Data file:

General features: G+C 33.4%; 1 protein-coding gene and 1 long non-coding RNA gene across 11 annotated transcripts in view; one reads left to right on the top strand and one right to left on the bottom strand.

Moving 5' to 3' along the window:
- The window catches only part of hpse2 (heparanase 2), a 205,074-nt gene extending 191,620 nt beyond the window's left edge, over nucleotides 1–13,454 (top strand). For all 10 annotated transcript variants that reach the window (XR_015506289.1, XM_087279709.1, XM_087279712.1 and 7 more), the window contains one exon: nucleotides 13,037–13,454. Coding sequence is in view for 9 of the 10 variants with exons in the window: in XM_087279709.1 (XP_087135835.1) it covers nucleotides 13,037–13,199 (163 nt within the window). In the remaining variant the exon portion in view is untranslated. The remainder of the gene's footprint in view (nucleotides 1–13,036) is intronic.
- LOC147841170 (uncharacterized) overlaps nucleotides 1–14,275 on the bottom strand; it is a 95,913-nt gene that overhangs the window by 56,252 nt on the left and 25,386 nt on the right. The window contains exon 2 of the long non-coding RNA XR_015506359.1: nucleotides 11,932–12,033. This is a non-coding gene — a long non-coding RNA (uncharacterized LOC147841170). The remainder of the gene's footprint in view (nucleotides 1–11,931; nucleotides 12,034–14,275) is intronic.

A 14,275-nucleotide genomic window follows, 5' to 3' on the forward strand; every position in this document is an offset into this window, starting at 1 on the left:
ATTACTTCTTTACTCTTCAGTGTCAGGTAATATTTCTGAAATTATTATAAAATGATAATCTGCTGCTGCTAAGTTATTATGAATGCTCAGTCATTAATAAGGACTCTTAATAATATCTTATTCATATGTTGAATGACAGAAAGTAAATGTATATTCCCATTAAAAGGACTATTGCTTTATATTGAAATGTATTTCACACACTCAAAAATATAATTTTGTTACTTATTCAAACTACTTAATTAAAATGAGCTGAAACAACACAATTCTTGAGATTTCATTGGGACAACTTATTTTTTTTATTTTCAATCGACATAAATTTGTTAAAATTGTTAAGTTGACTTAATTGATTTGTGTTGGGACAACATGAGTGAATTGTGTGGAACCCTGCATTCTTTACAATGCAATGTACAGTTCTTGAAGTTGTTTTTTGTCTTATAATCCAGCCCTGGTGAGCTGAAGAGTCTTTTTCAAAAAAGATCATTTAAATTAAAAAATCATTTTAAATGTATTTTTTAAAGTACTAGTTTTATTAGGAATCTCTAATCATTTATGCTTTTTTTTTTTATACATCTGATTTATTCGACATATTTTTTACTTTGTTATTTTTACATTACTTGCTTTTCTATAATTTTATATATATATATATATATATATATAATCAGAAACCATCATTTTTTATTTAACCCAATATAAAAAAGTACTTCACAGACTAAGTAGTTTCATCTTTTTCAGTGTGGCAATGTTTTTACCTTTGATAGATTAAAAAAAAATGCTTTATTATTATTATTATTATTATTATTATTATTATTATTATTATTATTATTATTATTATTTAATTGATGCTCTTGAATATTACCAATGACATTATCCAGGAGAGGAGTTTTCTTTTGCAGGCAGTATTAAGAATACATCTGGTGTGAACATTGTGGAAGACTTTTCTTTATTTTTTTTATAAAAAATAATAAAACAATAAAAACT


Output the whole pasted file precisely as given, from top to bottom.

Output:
General features: G+C 33.4%; 1 protein-coding gene and 1 long non-coding RNA gene across 11 annotated transcripts in view; one reads left to right on the top strand and one right to left on the bottom strand.

Moving 5' to 3' along the window:
- The window catches only part of hpse2 (heparanase 2), a 205,074-nt gene extending 191,620 nt beyond the window's left edge, over nucleotides 1–13,454 (top strand). For all 10 annotated transcript variants that reach the window (XR_015506289.1, XM_087279709.1, XM_087279712.1 and 7 more), the window contains one exon: nucleotides 13,037–13,454. Coding sequence is in view for 9 of the 10 variants with exons in the window: in XM_087279709.1 (XP_087135835.1) it covers nucleotides 13,037–13,199 (163 nt within the window). In the remaining variant the exon portion in view is untranslated. The remainder of the gene's footprint in view (nucleotides 1–13,036) is intronic.
- LOC147841170 (uncharacterized) overlaps nucleotides 1–14,275 on the bottom strand; it is a 95,913-nt gene that overhangs the window by 56,252 nt on the left and 25,386 nt on the right. The window contains exon 2 of the long non-coding RNA XR_015506359.1: nucleotides 11,932–12,033. This is a non-coding gene — a long non-coding RNA (uncharacterized LOC147841170). The remainder of the gene's footprint in view (nucleotides 1–11,931; nucleotides 12,034–14,275) is intronic.

A 14,275-nucleotide genomic window follows, 5' to 3' on the forward strand; every position in this document is an offset into this window, starting at 1 on the left:
ATTACTTCTTTACTCTTCAGTGTCAGGTAATATTTCTGAAATTATTATAAAATGATAATCTGCTGCTGCTAAGTTATTATGAATGCTCAGTCATTAATAAGGACTCTTAATAATATCTTATTCATATGTTGAATGACAGAAAGTAAATGTATATTCCCATTAAAAGGACTATTGCTTTATATTGAAATGTATTTCACACACTCAAAAATATAATTTTGTTACTTATTCAAACTACTTAATTAAAATGAGCTGAAACAACACAATTCTTGAGATTTCATTGGGACAACTTATTTTTTTTATTTTCAATCGACATAAATTTGTTAAAATTGTTAAGTTGACTTAATTGATTTGTGTTGGGACAACATGAGTGAATTGTGTGGAACCCTGCATTCTTTACAATGCAATGTACAGTTCTTGAAGTTGTTTTTTGTCTTATAATCCAGCCCTGGTGAGCTGAAGAGTCTTTTTCAAAAAAGATCATTTAAATTAAAAAATCATTTTAAATGTATTTTTTAAAGTACTAGTTTTATTAGGAATCTCTAATCATTTATGCTTTTTTTTTTTATACATCTGATTTATTCGACATATTTTTTACTTTGTTATTTTTACATTACTTGCTTTTCTATAATTTTATATATATATATATATATATATATAATCAGAAACCATCATTTTTTATTTAACCCAATATAAAAAAGTACTTCACAGACTAAGTAGTTTCATCTTTTTCAGTGTGGCAATGTTTTTACCTTTGATAGATTAAAAAAAAATGCTTTATTATTATTATTATTATTATTATTATTATTATTATTATTATTATTATTATTATTATTTAATTGATGCTCTTGAATATTACCAATGACATTATCCAGGAGAGGAGTTTTCTTTTGCAGGCAGTATTAAGAATACATCTGGTGTGAACATTGTGGAAGACTTTTCTTTATTTTTTTTATAAAAAATAATAAAACAATAAAAACT